Accidentally hilarious: Engrish

The Japanese love affair with English (if indeed there is such a thing) has resulted in a rapid and careless adoption of several of its words and phrases. Why, after all, said words find their way into all kinds of things: signs, restaurant menus, t-shirts, etc. It’s too bad that (almost) always, the English used is hilariously incorrect. This phenomenon, the use of misspelled or inaccurate English words, is known as ‘Engrish.’
Engrish is not solely a Japanese phenomenon though. Other East Asian countries are guilty of it as well; see Kim Jong-il’s solo in the movie Team America World Police:

In the video we see Mr. Kim continually make the same mistake: mispronouncing the L sound in the word ‘lonely’ (“I’m so ronery”). But it is Japanese who are most often associated with these kinds of mistakes. See the following examples:

sunny-town-erection-party-7

Kyo_Kinkakuji-151

明るい町作りの会 actually translates into something like ‘Sunny Town Party,’ or ‘Sunny Town Board’. ‘Sunny Town Election Party’ also makes sense; unfortunately whoever wrote this misspelled election (選挙), and instead wrote ‘erection’ (もっこり or ぼっき). So now this political party actually looks perverted (へんたい ) like it wants to create a sunny town through the power of their erections. Could it be that Japan’s international reputation as a perverted country (スケベな国) is because of a simple spelling mistake?

Do not feel too bad if you too fail to notice these mistakes however. Engrish is often seen as humorous after all:

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Apparently Yoda wrote this sign

Perhaps one of the most famous use of Engrish is the following internet meme—the opening for the Genesis cult classic Zero Wing:


The game’s writers probably never expected their faulty translations to become news worthy:


But then again, using Engrish is not that bad. Let’s not forget that foreigners also use bastardized Japanese, even tattooing it. Both are, essentially, the same thing:

tattoo_01

Note: For the curious, Wikipedia has a more accurate translation of All Your Base are Belong to Us @ en.wikipedia.org/wiki/All_your_base_are_belong_to_us.

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Kanji Tips

Learning Japanese really isn’t that difficult. Hiragana and Katakana can be learned in a day, speaking comes from having Japanese friends… but then there’s kanji. Kanji is perhaps the (seemingly) most difficult aspect of the language. There are several ways of making Kanji-learning easier.

The traditional way of learning kanji—repeated writing until it is etched into your brain—is a simple, but boring and somewhat inefficient method of kanji memorization. This method is only really good in the beginning, when you are first learning how to properly write kanji, that is, where the strokes go, how to write quickly, etc. Most people will have to go through this initial phase since it is important to have a type of kanji-writing muscle memory.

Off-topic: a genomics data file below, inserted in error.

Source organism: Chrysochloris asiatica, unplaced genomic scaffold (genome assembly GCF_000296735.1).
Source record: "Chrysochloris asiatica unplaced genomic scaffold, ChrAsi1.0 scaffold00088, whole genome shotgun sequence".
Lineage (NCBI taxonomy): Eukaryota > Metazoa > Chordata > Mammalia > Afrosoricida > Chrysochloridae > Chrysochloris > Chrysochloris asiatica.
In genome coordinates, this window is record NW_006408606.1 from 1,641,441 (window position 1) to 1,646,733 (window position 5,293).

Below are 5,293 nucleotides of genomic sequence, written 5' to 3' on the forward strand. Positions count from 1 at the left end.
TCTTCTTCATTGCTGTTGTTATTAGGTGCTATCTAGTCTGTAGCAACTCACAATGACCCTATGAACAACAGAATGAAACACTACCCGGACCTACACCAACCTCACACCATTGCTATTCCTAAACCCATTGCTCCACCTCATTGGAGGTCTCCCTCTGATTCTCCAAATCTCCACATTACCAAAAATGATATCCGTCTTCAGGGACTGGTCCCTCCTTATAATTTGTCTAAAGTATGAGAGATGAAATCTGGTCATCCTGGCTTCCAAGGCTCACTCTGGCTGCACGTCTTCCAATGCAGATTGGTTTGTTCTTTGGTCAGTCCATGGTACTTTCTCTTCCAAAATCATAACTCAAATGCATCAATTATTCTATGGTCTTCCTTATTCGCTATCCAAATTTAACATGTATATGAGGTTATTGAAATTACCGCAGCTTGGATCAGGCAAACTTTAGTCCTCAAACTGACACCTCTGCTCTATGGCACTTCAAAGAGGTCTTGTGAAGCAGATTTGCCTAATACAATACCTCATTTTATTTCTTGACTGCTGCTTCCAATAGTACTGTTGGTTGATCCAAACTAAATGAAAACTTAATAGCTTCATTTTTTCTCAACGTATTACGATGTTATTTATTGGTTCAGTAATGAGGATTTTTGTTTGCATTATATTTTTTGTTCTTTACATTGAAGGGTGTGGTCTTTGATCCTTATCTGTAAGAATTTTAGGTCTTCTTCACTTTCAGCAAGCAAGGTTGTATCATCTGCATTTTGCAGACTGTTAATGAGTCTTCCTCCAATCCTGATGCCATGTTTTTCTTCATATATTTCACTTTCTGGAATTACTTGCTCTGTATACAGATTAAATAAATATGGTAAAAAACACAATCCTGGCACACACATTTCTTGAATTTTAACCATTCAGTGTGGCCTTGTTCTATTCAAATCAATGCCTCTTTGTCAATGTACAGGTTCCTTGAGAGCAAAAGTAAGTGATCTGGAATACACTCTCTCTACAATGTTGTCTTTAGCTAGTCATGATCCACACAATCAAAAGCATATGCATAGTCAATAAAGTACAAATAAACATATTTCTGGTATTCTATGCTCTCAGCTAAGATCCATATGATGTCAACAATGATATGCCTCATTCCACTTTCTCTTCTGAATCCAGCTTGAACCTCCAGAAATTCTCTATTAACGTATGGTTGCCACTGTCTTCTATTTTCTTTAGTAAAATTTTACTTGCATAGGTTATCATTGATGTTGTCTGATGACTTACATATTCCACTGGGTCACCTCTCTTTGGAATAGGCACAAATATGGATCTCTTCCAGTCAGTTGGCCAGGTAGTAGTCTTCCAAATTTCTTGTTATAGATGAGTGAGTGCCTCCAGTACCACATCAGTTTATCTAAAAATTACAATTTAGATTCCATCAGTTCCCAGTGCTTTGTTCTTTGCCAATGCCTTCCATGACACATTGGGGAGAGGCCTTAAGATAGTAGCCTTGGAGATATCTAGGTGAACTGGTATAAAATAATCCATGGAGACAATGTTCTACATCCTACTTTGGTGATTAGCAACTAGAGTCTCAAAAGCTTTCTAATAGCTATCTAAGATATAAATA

Having learned the basics though, other methods may be introduced to complement your learning:  Kanji radicals (the building blocks of kanji) and mnemonics. Learning the radicals is very important; this way, even if you do not know the meaning of a kanji, you’ll still have a rough idea of it. For example, the kanji for “rest” is made of two radicals: person (亻) and tree (木). To remember it, we add a little bit of mnemonics: “The person resting by the tree (休).”

Whatever you do, don't get a kanji tattoo. Sporty Spice meant to write "Girl Power." Instead, the kanjis read more like "Woman Strong."

Whatever you do, don’t get a kanji tattoo. Sporty Spice meant to write “Girl Power.” Instead, the kanjis read more like “Woman Strong.”

Remembering the Japanese readings requires a bit more effort of course. Again, there is rote memorization. If you are in Japan, this will usually suffice since you’ll be seeing kanji just about everywhere—after all, the best way to learn how to read is to read. There are websites and apps for more systematic learning, of course.  Kanji Damage (“where you learn kanji with yo mama jokes”) is one the better ones: their way of learning the onyomi (Chinese reading) reading for 休 (kyuu) is this mnemonic sentence: “The CUTE (kyuu; キュウ) person rests against a tree.”

It will also help if you learn if in addition to the reading, you learn a few words associated with the kanji: know not just 休 but also its associated verb, 休む (yasumu: to rest).

As you may expect, motivation is very important. There aren’t any shortcuts; you’ll just have to study a little bit every day, but hopefully these simple tips will aid in the journey to kanji fluency.